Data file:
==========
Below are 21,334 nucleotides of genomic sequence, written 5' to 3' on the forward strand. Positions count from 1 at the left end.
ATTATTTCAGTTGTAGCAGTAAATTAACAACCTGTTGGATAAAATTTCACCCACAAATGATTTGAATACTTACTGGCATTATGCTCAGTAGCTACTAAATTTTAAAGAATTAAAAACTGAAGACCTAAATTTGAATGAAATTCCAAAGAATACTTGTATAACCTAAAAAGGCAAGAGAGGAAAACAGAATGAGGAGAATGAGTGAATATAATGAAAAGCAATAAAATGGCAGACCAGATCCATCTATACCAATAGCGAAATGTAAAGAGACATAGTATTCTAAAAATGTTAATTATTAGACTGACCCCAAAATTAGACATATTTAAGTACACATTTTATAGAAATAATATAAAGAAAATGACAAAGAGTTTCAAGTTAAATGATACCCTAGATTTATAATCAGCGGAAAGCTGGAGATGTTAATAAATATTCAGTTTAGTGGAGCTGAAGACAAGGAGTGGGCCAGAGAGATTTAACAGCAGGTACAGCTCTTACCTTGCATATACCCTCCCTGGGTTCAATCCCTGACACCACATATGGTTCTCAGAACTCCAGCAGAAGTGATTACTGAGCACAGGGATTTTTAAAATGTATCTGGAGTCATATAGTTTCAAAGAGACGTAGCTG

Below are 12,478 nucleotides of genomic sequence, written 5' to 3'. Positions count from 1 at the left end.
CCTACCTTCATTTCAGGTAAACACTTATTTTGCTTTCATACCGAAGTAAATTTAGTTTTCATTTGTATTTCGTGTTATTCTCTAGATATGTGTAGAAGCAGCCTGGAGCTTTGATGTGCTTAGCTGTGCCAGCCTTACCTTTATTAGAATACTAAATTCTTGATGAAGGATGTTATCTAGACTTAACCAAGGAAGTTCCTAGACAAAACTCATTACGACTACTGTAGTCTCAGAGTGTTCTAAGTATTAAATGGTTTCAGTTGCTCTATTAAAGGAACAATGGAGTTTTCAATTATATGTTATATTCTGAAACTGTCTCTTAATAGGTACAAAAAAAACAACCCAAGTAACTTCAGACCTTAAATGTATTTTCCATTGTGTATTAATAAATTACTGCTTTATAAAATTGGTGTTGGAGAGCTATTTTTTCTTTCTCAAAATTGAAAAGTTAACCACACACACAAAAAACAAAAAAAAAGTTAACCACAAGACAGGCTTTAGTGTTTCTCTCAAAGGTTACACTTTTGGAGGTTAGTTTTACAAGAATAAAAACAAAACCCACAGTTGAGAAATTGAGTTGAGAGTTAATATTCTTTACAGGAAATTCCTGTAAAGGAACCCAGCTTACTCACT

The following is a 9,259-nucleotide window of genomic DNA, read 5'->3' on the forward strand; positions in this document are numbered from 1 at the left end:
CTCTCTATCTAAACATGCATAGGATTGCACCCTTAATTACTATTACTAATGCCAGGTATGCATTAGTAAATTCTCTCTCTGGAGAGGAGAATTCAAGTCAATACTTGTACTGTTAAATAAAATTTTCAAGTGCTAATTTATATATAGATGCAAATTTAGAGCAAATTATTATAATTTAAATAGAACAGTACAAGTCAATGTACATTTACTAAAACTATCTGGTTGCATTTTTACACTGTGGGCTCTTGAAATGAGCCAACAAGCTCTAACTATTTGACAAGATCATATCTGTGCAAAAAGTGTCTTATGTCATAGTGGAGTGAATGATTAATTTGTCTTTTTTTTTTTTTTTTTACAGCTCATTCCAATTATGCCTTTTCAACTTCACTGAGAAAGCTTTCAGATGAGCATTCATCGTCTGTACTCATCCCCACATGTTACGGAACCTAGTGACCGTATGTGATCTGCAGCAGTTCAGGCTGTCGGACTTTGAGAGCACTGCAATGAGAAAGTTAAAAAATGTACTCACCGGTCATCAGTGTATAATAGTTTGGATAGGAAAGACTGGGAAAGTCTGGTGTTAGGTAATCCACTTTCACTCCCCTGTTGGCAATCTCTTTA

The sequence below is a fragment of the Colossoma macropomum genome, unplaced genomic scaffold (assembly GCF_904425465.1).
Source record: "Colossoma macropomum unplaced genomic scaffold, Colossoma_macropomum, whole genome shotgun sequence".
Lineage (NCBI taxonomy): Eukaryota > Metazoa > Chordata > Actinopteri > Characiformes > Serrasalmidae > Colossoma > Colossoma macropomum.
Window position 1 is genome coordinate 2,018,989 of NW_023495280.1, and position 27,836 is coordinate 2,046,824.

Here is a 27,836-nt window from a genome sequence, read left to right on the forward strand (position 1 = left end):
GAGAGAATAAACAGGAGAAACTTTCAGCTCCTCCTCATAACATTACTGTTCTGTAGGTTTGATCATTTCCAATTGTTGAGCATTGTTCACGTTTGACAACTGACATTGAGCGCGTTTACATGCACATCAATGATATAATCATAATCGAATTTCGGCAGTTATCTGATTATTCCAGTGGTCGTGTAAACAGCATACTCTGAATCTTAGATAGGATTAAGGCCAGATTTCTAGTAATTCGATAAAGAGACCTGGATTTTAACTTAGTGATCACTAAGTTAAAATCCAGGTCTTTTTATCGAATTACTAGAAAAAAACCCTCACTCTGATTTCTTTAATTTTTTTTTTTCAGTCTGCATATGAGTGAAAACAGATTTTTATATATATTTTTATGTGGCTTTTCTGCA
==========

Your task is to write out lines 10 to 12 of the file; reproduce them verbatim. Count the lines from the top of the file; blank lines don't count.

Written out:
Window position 1 is genome coordinate 2,018,989 of NW_023495280.1, and position 27,836 is coordinate 2,046,824.

Here is a 27,836-nt window from a genome sequence, read left to right on the forward strand (position 1 = left end):
GAGAGAATAAACAGGAGAAACTTTCAGCTCCTCCTCATAACATTACTGTTCTGTAGGTTTGATCATTTCCAATTGTTGAGCATTGTTCACGTTTGACAACTGACATTGAGCGCGTTTACATGCACATCAATGATATAATCATAATCGAATTTCGGCAGTTATCTGATTATTCCAGTGGTCGTGTAAACAGCATACTCTGAATCTTAGATAGGATTAAGGCCAGATTTCTAGTAATTCGATAAAGAGACCTGGATTTTAACTTAGTGATCACTAAGTTAAAATCCAGGTCTTTTTATCGAATTACTAGAAAAAAACCCTCACTCTGATTTCTTTAATTTTTTTTTTTCAGTCTGCATATGAGTGAAAACAGATTTTTATATATATTTTTATGTGGCTTTTCTGCA